In silico Evolutionary Developmental Neurobiology and the Origin of Natural Language (Abstract)

@inproceedings{Szathmry2008InSE,
  title={In silico Evolutionary Developmental Neurobiology and the Origin of Natural Language (Abstract)},
  author={E{\"o}rs Szathm{\'a}ry},
  booktitle={AFL},
  year={2008}
}
It is justified to assume that part of our genetic endowment contributes to our language skills, yet it is impossible to tell at this moment exactly how genes affect the language faculty. We complement experimental biological studies by an in silico approach in that we simulate the evolution of neuronal networks under selection for language-related skills. At the heart of this project is the Evolutionary Neurogenetic Algorithm (ENGA) that is deliberately biomimetic. The design of the system was… 
Towards an Understanding of Language Origins
TLDR
It is plausible that genes changed in evolution so as to render the human brain more proficient in linguistic processing, and an Evolutionary Neurogenetic Algorithm (ENGA) is reviewed that holds promise that the authors shall ultimately understand how genes can rig the development of cognitively specialised neuronal networks.
Biological Foundations and Origin of Syntax
TLDR
The book defines areas where consensus has been established with regard to the nature, infrastructure, and evolution of the syntax of natural languages; summarizes and evaluates contrasting approaches in areas that remain controversial; and suggests lines for future research to resolve at least some of these disputed issues.
Evolution of Language as One of the Major Evolutionary Transitions
  • E. Szathmáry
  • Biology
    Evolution of Communication and Language in Embodied Agents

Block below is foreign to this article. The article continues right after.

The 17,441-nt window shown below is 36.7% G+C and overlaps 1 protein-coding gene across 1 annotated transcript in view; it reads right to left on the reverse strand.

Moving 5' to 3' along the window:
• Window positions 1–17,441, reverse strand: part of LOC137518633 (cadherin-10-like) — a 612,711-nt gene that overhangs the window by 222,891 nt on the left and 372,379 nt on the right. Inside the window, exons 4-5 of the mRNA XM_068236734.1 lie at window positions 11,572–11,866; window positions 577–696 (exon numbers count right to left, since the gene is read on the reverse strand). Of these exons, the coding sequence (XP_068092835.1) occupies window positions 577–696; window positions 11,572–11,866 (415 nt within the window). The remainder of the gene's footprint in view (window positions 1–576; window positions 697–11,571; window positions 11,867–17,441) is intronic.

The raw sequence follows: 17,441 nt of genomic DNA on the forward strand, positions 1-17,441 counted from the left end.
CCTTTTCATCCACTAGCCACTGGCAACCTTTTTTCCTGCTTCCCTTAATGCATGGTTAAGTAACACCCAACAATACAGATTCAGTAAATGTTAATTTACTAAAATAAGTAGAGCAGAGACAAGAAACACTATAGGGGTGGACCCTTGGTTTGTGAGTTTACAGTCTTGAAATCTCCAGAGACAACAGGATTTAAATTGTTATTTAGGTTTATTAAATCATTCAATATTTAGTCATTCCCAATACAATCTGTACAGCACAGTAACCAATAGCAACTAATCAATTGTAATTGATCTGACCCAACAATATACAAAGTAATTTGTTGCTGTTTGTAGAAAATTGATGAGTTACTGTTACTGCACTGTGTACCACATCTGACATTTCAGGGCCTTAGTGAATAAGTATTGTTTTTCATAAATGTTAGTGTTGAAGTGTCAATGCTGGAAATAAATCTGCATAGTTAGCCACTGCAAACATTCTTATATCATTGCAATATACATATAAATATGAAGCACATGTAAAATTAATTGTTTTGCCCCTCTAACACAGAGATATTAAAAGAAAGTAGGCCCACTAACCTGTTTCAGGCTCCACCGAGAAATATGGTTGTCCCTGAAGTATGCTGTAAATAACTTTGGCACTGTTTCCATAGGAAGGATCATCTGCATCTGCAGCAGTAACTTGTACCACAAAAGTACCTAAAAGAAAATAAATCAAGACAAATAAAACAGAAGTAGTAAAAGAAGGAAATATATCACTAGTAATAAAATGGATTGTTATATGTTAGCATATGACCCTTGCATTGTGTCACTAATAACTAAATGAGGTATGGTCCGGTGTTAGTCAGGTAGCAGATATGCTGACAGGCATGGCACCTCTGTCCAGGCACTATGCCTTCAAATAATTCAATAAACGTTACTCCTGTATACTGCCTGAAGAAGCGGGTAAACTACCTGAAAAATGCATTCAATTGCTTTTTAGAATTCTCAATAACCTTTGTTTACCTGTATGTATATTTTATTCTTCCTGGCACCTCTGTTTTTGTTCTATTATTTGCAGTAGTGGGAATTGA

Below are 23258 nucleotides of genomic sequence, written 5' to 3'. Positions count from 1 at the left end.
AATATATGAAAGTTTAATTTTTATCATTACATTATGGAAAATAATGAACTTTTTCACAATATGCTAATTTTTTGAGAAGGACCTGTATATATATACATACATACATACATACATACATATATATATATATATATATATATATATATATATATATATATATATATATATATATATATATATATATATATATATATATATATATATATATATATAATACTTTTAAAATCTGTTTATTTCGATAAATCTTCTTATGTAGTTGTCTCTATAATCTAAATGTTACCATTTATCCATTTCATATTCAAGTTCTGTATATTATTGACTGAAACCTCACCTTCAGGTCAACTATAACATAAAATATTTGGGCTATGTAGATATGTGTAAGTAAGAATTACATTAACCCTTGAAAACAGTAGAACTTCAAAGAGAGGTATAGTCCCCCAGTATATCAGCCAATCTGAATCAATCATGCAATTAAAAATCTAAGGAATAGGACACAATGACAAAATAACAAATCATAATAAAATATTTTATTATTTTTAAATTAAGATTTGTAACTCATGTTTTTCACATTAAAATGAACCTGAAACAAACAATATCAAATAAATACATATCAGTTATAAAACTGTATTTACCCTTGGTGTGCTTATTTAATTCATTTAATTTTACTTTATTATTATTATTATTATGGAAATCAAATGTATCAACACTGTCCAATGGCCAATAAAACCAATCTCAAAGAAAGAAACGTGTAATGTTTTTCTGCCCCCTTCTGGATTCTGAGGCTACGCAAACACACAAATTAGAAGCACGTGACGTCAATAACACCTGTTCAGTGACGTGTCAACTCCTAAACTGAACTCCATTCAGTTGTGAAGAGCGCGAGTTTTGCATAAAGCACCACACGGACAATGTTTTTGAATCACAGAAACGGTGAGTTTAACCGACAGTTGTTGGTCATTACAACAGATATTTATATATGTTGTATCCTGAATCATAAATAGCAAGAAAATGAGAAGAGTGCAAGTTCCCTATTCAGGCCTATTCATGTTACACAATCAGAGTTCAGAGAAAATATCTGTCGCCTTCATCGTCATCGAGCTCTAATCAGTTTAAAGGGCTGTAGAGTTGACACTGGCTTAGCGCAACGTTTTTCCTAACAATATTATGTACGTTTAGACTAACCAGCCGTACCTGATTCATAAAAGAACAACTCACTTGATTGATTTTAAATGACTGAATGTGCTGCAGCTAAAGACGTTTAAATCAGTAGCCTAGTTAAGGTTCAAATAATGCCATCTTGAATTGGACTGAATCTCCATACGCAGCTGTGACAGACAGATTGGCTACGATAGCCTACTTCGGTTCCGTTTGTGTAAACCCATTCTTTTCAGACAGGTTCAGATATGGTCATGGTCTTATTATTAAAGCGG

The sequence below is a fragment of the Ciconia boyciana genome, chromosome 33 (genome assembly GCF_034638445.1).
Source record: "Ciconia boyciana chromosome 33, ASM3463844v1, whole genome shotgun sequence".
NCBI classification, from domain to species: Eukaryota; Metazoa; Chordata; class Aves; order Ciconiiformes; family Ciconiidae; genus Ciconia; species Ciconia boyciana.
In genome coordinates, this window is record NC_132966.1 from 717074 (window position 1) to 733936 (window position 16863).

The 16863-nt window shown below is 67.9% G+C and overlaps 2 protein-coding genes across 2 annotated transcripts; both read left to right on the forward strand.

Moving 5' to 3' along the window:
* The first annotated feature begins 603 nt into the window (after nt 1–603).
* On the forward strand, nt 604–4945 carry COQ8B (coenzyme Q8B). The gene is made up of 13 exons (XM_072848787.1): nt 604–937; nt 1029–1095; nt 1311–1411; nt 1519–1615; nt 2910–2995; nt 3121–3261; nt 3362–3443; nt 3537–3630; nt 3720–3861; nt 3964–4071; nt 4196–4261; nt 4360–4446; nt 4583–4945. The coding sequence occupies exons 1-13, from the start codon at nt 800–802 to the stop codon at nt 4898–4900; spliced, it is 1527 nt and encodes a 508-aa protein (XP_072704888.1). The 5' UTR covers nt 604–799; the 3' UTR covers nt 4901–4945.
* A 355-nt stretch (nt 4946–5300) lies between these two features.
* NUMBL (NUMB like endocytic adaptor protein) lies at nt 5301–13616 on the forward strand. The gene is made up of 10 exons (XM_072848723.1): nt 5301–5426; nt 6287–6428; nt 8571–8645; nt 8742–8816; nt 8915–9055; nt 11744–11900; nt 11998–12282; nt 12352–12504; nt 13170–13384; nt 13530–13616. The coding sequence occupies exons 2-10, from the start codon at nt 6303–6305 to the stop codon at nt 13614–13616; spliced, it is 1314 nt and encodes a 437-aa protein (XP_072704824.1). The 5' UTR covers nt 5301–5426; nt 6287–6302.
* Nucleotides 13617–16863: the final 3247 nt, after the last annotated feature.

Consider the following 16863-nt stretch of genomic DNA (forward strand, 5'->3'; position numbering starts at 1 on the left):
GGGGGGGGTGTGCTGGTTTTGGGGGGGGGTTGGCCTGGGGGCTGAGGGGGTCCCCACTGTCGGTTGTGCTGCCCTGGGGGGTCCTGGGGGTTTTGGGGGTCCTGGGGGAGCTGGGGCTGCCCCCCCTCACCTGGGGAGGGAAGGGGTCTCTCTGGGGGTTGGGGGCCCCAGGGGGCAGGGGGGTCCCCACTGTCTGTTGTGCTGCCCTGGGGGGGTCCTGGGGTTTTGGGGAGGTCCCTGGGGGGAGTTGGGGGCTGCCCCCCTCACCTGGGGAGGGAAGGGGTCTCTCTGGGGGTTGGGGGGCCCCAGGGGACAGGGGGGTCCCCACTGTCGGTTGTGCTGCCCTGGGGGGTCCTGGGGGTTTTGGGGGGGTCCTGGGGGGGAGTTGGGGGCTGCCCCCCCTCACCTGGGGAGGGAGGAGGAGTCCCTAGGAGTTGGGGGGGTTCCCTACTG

• 2010
TLDR
This chapter gives a summary showing that the transition from early hominine societies with protolanguage to modern society with language indeed qualifies as a major transition.
Emergence of Scale-Free Syntax Networks
TLDR
A previously unreported, sharp transition is shown to occur around two years of age from a (pre-syntactic) tree-like structure to a scale-free, small world syntax network, which introduces a new ingredient to understand the possible biological endowment of human beings which results in the emergence of complex language.
The ontogeny of scale-free syntax networks through language acquisition
TLDR
A previously unreported, sharp transition is shown to occur at ≈ 2 years from a tree-like structure to a scale-free, small world syntax network, suggesting the presence of an innate component pervading the emergence of full syntax.
The Ontogeny of Scale-Free Syntax Networks: Phase Transitions in Early Language Acquisition
TLDR
The first analysis of the emergence of syntax in terms of complex networks is shown to occur around two years of age, showing a nonlinear dynamical pattern where the global topology of syntax graphs shifts from a hierarchical, tree-like pattern, to a scale-free organization.

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